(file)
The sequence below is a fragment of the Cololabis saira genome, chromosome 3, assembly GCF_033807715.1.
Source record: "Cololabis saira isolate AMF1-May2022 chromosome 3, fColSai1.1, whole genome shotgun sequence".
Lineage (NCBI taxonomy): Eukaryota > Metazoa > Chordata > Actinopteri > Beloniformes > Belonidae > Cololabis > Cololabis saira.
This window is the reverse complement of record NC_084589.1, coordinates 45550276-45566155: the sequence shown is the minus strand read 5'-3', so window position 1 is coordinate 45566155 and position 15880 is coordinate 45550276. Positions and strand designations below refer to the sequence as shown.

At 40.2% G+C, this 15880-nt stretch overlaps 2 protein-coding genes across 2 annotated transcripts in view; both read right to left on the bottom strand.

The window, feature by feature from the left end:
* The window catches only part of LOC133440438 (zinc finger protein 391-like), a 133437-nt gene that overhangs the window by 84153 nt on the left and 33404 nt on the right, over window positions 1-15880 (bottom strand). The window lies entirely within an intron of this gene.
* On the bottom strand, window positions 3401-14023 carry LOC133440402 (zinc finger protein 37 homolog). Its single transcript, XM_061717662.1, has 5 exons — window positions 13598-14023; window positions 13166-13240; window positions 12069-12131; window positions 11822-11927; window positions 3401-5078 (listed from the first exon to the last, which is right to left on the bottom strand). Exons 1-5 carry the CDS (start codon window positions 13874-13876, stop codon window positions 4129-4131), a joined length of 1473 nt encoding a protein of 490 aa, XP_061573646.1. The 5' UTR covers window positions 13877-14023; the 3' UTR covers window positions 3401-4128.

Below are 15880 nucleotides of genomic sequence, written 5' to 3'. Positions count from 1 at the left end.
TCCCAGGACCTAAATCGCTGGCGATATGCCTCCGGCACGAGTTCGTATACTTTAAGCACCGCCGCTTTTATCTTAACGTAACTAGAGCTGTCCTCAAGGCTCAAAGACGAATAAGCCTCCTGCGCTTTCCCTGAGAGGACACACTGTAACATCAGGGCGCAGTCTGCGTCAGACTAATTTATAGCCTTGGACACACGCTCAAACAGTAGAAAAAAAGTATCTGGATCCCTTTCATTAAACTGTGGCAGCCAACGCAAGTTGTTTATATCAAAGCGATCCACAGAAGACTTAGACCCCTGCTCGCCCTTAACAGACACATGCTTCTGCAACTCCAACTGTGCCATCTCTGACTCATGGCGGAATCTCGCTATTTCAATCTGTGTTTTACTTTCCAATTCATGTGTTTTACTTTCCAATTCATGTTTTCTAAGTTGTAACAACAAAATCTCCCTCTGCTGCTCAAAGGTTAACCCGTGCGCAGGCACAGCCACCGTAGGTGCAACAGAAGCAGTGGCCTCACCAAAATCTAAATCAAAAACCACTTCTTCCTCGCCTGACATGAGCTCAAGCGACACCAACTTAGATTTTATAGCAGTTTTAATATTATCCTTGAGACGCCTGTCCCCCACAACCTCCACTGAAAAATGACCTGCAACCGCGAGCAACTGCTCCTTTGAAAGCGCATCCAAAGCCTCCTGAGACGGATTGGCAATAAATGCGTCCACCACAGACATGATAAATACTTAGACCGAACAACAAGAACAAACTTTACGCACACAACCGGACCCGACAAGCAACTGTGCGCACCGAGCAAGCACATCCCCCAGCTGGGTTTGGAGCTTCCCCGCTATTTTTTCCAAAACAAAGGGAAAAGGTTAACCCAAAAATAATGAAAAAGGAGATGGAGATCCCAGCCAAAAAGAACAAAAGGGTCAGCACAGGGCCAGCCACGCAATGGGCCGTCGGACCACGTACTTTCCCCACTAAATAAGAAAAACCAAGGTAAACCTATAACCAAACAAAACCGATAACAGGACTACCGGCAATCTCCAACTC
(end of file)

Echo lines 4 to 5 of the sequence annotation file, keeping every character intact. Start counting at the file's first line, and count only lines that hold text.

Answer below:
This window is the reverse complement of record NC_084589.1, coordinates 45550276-45566155: the sequence shown is the minus strand read 5'-3', so window position 1 is coordinate 45566155 and position 15880 is coordinate 45550276. Positions and strand designations below refer to the sequence as shown.

At 40.2% G+C, this 15880-nt stretch overlaps 2 protein-coding genes across 2 annotated transcripts in view; both read right to left on the bottom strand.